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Out of It

Bob Goldman on

Let's face it: You love your job so much that the idea of taking a vacation is totally ridiculous.

Why would you exchange all that invigorating stress for lazing around a talcum-powder white beach with a cold margarita? You'd have to be crazy!

Well, you are crazy, and that explains why you will be taking a vacation, like it or not.

If you think seeing yourself in a bathing suit is the worst part of planning a vacation, you're not even close. The real pain comes before you even pack a bag.

It's writing your out-of-office message.

Author Alison Green recognizes the problem, which is probably why she wrote "How to Write an Out-of-Office Message," a recent post on The Cut website.

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Before she gets positive and helpful, Green describes the kind of messages you want to avoid -- like out-of-office messages that give too much information.

"We don't need to know that you're out for a day of medical testing," she writes, incorrectly. We absolutely need to know the doctor's name, the complete test results and a full diagnosis of what the doctor thinks is wrong with you. (We have to know if what we think is wrong with you really is.)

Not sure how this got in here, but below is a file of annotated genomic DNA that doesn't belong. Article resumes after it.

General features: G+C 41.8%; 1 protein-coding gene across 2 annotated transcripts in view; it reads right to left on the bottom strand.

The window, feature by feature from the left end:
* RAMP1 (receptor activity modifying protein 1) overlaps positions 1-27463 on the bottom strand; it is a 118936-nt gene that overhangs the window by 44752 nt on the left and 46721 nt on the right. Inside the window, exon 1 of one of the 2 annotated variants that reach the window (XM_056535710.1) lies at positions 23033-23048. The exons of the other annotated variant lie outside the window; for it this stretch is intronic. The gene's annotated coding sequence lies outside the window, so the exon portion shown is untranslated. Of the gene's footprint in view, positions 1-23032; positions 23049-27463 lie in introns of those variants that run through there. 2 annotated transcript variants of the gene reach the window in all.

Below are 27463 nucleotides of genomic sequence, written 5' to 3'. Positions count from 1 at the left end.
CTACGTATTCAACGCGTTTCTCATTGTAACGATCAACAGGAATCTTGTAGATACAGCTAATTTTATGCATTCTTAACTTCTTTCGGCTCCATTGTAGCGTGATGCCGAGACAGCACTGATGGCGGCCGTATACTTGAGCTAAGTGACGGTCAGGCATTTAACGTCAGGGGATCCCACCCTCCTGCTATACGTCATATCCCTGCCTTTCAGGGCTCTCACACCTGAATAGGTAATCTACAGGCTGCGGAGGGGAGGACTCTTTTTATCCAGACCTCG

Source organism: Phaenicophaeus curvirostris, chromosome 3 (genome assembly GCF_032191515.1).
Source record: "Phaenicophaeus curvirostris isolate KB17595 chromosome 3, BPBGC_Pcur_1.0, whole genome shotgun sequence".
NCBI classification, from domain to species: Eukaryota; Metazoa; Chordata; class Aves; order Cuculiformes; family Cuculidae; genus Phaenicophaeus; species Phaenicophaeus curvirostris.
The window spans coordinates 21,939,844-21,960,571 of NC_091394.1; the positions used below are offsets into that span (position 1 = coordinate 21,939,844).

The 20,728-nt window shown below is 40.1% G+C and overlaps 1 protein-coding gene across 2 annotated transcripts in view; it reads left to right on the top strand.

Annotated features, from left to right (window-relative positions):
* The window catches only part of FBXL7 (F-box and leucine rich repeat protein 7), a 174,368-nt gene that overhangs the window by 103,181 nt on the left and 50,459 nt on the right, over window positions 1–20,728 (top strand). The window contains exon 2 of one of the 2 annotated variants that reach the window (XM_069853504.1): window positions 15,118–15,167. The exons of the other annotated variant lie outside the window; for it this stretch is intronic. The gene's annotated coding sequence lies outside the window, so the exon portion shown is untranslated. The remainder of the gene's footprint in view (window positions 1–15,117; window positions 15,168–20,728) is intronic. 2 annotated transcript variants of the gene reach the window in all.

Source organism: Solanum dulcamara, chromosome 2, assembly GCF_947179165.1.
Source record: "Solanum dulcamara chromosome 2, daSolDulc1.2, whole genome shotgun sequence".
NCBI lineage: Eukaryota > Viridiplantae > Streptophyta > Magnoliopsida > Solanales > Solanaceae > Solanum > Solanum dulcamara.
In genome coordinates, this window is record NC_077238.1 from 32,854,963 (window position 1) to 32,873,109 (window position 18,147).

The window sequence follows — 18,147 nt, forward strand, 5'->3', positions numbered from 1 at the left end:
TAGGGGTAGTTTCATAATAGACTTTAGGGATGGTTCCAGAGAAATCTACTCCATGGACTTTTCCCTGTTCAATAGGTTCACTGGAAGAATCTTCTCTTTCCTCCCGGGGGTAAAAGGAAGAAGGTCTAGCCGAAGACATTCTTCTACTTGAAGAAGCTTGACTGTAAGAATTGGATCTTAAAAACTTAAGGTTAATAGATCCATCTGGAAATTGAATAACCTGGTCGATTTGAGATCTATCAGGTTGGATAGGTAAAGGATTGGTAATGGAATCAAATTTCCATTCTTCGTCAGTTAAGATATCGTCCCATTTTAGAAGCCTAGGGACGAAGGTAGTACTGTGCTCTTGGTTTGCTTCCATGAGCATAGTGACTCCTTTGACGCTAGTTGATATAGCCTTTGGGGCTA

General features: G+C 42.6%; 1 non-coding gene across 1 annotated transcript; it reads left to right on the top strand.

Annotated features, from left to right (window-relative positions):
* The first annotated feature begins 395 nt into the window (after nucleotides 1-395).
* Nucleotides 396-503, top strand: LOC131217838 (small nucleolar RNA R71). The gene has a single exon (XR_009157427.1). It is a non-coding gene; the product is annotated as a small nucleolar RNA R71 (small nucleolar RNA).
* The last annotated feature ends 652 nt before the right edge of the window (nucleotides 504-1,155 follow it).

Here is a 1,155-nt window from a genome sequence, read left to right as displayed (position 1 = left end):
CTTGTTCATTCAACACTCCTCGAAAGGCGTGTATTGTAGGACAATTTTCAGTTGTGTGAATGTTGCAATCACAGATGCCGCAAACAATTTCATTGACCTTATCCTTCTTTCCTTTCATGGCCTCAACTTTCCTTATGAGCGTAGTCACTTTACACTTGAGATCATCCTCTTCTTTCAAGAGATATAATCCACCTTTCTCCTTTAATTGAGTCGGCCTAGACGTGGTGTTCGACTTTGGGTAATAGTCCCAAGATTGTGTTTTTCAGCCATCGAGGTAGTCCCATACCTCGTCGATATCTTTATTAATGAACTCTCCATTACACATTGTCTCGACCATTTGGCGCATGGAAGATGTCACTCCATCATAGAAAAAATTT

While some people believe they demonstrate how important they are by "listing a dozen people to contact for various things in the person's absence," Green considers it a mistake. Especially since anyone who needs to catch up on your doings need only contact one person -- the bartender at the Kit Kat Klub.

(If you do list one person who will be covering everything you do and that person actually works in your office, watch out. That person will be spending every moment you're gone trying to take your job.)

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